Bucks Team Makes National Science Foundation Finals for 2nd Year in a Row

The trio’s 'Simply Secure' Wi-Fi security product was a top-10 finalist in the NSF’s Community College Innovation Challenge.

For the second year in a row, Bucks County Community College Professor Christine Delahanty put together a trio of students whose proposal was named a top-10 finalist in the National Science Foundation’s Community College Innovation Challenge.

Delahanty (pictured, center) and students (left-right) Alexander White, Roshan Thomas and Nikolaus Bertino traveled to the NSF’s Innovation Boot Camp in Arlington, Va., June 12 to 15 to learn how to make real world changes by putting their proposals into action. They also attended a reception on Capitol Hill where they demonstrated their products to members of Congress.

The Bucks students, who dubbed themselves Team FringeHead, presented "Simply Secure," a low-cost, portable device that small businesses and consumers can use to connect securely to any wireless network, regardless of whether that network has been compromised.

The product simplifies the setup for advance security solutions, enabling anyone with little technical know-how to ensure they’re secure while connecting to public Wi-Fi access points, according to the team. The device uses a tiny computer called Raspberry Pi that is preconfigured using open-source security software.

The idea first came to Bertino, a Croydon resident who works for Gianti Fabrics, an international company whose representatives often access public wireless networks during business travel. The Huntingdon Valley, Pa.-based company agreed to be the industry partner for the team.

“One of my roles at this company involves technology, such as securing their network and providing the tools necessary to allow the CEO to conduct business on the road or while he is traveling in countries that censor communications, such as China, to name one,” Bertino explained.

“If censorship is happening, it’s also likely the information traveling over the internet is being inspected, and the likelihood of a data breach is very probable,” Bertino added. “Hence, this device could possibly bypass censorship, which would allow day-to-day business to occur while abroad, thus, solving a business-related problem.” 

The team collaborated with student Jake Byer and the Arts Department to produce a video to submit to the contest, which can be viewed at https://tinyurl.com/FringeHead.

“The bottom line is, you have the idea but you have to sell it,” said Delahanty, the team’s faculty mentor. “It’s the collaboration between the arts and engineering areas that’s really responsible for our success.”

At the end of the week, industry judges selected by the NSF and the American Association for Community Colleges, the contest’s co-sponsor, named winners. Del Mar College in Corpus Cristi, Texas, took first place for "EnteroSword," which uses tailor-made viruses to combat antibiotic-resistant bacteria. Red Rocks Community College in Lakewood, Co., placed second for “Cyber Lab Learning Environment,” in which students can learn without fear in the safety of cyber labs.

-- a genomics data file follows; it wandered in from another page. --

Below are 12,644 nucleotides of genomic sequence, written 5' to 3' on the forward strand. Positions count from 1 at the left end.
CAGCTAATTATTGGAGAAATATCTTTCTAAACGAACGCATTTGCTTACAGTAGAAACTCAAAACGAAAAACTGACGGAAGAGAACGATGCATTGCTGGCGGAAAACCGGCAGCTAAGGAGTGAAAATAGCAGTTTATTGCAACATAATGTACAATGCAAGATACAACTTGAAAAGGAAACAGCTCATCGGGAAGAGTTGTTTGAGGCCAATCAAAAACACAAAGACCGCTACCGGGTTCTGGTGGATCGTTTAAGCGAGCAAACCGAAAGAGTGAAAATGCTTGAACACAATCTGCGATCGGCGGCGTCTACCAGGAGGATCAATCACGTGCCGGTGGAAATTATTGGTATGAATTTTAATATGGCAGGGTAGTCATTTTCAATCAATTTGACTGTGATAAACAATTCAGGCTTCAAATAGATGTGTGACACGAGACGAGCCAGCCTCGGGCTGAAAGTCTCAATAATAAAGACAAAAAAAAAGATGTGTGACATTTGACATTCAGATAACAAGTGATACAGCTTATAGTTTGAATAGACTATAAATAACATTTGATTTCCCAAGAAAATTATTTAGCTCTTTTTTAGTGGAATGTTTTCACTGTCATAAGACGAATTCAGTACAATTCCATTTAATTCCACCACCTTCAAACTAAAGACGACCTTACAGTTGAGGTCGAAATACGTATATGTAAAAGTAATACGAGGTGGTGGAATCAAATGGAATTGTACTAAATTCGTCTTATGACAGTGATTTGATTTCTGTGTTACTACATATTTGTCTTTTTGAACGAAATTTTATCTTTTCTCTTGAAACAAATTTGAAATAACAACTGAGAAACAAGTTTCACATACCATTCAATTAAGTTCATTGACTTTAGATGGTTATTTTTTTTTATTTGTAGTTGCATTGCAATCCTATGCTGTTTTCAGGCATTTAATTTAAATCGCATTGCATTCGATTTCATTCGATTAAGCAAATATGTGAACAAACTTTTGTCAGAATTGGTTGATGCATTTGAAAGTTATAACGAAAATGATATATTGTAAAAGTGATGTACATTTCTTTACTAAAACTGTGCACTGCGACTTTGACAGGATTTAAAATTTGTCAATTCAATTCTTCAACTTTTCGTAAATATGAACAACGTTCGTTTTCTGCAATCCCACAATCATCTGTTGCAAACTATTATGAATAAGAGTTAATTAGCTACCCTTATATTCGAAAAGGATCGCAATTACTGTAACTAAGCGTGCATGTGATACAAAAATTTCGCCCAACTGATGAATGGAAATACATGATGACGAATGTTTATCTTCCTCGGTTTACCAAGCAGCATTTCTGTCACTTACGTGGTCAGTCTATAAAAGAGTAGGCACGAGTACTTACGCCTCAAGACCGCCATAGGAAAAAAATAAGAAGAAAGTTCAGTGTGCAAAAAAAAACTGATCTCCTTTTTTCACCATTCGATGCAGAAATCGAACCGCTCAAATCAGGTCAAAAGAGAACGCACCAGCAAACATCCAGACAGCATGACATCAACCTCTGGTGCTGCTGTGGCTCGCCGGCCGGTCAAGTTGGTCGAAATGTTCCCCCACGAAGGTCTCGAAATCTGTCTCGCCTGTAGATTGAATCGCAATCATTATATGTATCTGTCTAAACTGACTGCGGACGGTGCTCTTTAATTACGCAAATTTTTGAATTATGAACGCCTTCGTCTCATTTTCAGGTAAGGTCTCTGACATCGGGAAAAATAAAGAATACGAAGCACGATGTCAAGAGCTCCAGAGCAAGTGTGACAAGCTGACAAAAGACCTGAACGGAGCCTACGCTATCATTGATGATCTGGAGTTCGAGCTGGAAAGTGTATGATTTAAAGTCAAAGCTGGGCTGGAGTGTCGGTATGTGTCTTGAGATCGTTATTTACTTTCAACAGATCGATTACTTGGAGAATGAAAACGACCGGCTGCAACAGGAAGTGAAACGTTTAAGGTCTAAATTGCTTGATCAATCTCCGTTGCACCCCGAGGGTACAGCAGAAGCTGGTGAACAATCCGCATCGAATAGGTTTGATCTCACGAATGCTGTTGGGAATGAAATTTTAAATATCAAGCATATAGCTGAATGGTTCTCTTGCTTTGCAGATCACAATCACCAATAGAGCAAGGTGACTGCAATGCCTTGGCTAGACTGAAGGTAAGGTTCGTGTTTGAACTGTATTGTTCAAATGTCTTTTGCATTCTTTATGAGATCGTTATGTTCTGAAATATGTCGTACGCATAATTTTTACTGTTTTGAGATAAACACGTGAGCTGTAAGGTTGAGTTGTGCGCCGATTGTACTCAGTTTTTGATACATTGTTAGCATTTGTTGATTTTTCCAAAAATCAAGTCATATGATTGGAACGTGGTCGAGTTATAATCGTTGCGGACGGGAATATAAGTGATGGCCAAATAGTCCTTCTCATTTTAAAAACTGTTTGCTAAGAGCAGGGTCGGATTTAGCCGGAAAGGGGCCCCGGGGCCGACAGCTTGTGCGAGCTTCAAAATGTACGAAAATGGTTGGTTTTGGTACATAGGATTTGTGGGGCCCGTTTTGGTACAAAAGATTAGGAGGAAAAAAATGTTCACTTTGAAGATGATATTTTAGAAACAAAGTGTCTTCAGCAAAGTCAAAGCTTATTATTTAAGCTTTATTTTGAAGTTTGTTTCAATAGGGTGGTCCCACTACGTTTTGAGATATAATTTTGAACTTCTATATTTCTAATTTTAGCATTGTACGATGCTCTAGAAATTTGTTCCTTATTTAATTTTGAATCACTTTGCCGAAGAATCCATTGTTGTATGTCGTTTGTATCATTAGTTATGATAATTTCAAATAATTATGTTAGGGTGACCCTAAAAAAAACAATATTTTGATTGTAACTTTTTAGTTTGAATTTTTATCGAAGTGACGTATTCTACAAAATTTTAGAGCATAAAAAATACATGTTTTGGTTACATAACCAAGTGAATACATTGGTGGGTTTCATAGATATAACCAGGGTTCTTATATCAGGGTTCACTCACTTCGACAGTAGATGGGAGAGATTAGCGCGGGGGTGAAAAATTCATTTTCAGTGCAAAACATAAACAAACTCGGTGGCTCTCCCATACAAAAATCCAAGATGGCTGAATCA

"Even though we didn't win, we won," said Delahanty. "We had an incredible time at the NSF's Boot Camp. We learned so much and made some wonderful friends."

All three students plan to transfer from Bucks to continue to study computer science. Bertino has been accepted at Drexel University in Philadelphia. Thomas, who lives in Philadelphia, will transfer to Penn State Abington, and White, of Doylestown, will complete his bachelor’s degree at Neumont University in Salt Lake City.

The NSF says the Community College Innovation Challenge fosters development of crucial, science, technology, engineering and mathematics innovation skills by asking students to propose innovative, STEM-based solutions to perplexing, real-world problems.

Teams consisting of three to five community college students, a faculty mentor and a community or industry partner proposed solutions identified with one of three themes: Maker to Manufacturer, Energy & Environment, or Security Technologies.  All of the finalists submitted videos describing their proposals.

Last year, a Bucks team made it to the finals with a proposal for Wind Catcher Max, a new design for a wind turbine. Although they did not win the top prize, industry partner PECO presented the team with a $10,000 grant to continue to work on developing a prototype.

Computer science is one of 20 academic majors offered in the Science, Technology, Engineering and Mathematics (STEM) Dept. at Bucks. To learn more, visit www.bucks.edu/STEM, email stem@bucks.edu or call 215-968-8305.

Jean Dolan
Assistant Director, Public Relations